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Figure 5: Functional connectivity models between the ten ROIs within the motor association cortex during the bimanual finger movement task. The models are presented for each condition of the in-phase (model A) and anti-phase (model B) modes for the young group, and the in-phase (model C) and anti-phase (model D) modes for the elderly group. The ROIs applied to SEM as observed variables are presented in rectangles. The dependent measure was parameter estimate obtained from each ROI. Measurement error terms are not shown. M1, primary motor cortex; S1, primary somatosensory cortex; PMd, dorsal premotor cortex; SMA, supplementary motor area, SPL; superior parietal lobule, L; left, R; right. The thickness of the arrows represents the significance levels of standardized path coefficients (β) among the mean parameter estimates of the ROIs as follows: p < 0.001; p < 0.01; p ≥ 0.01.

Mentions: The SEM result is graphically represented in Figure 5 as a path model illustration for each condition. The four models were confirmed to have a good fit with each condition of the current data, as all of the goodness-of-fit indices met the conventional criteria (Table 4). The standardized path coefficients (β) obtained from SEM for the four models are denoted in the Appendix as Supplementary Tables 1 (for the young group models A and B) and 2 (for the elderly group models C and D).


Distant functional connectivity for bimanual finger coordination declines with aging: an fMRI and SEM exploration.

Kiyama S, Kunimi M, Iidaka T, Nakai T - Front Hum Neurosci (2014)

Functional connectivity models between the ten ROIs within the motor association cortex during the bimanual finger movement task. The models are presented for each condition of the in-phase (model A) and anti-phase (model B) modes for the young group, and the in-phase (model C) and anti-phase (model D) modes for the elderly group. The ROIs applied to SEM as observed variables are presented in rectangles. The dependent measure was parameter estimate obtained from each ROI. Measurement error terms are not shown. M1, primary motor cortex; S1, primary somatosensory cortex; PMd, dorsal premotor cortex; SMA, supplementary motor area, SPL; superior parietal lobule, L; left, R; right. The thickness of the arrows represents the significance levels of standardized path coefficients (β) among the mean parameter estimates of the ROIs as follows: p < 0.001; p < 0.01; p ≥ 0.01.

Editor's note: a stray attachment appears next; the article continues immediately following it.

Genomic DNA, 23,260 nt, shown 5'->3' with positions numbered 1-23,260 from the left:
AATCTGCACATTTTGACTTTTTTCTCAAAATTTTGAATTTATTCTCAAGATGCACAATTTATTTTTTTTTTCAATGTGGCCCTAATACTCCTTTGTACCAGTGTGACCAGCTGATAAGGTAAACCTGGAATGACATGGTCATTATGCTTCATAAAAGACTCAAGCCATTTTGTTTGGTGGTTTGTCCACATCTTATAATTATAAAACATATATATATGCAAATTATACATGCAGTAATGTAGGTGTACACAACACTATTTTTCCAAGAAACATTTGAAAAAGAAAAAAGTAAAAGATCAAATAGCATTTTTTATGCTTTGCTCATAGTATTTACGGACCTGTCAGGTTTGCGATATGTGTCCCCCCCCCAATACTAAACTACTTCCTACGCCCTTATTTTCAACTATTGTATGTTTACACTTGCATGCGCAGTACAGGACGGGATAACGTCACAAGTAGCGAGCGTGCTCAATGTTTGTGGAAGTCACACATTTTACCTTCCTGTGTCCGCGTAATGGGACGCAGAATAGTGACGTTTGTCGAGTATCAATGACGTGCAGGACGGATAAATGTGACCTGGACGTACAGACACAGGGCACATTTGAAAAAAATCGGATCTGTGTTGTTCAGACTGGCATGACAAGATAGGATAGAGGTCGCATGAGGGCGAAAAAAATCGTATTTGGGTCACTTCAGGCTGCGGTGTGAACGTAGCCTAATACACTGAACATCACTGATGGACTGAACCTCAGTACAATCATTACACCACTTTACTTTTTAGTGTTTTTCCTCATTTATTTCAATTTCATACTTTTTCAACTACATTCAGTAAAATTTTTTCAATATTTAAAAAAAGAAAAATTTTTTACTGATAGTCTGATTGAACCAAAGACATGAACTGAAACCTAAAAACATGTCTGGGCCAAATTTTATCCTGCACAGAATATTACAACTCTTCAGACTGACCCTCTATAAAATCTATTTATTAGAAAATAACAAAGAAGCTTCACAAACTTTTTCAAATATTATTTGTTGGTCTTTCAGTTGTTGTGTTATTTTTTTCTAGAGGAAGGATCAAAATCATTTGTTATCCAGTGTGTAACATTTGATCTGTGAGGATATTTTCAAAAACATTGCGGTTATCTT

© Copyright Policy - open-access
Related In: Results  -  Collection

License
Show All Figures
getmorefigures.php?uid=PMC4007017&req=5

Figure 5: Functional connectivity models between the ten ROIs within the motor association cortex during the bimanual finger movement task. The models are presented for each condition of the in-phase (model A) and anti-phase (model B) modes for the young group, and the in-phase (model C) and anti-phase (model D) modes for the elderly group. The ROIs applied to SEM as observed variables are presented in rectangles. The dependent measure was parameter estimate obtained from each ROI. Measurement error terms are not shown. M1, primary motor cortex; S1, primary somatosensory cortex; PMd, dorsal premotor cortex; SMA, supplementary motor area, SPL; superior parietal lobule, L; left, R; right. The thickness of the arrows represents the significance levels of standardized path coefficients (β) among the mean parameter estimates of the ROIs as follows: p < 0.001; p < 0.01; p ≥ 0.01.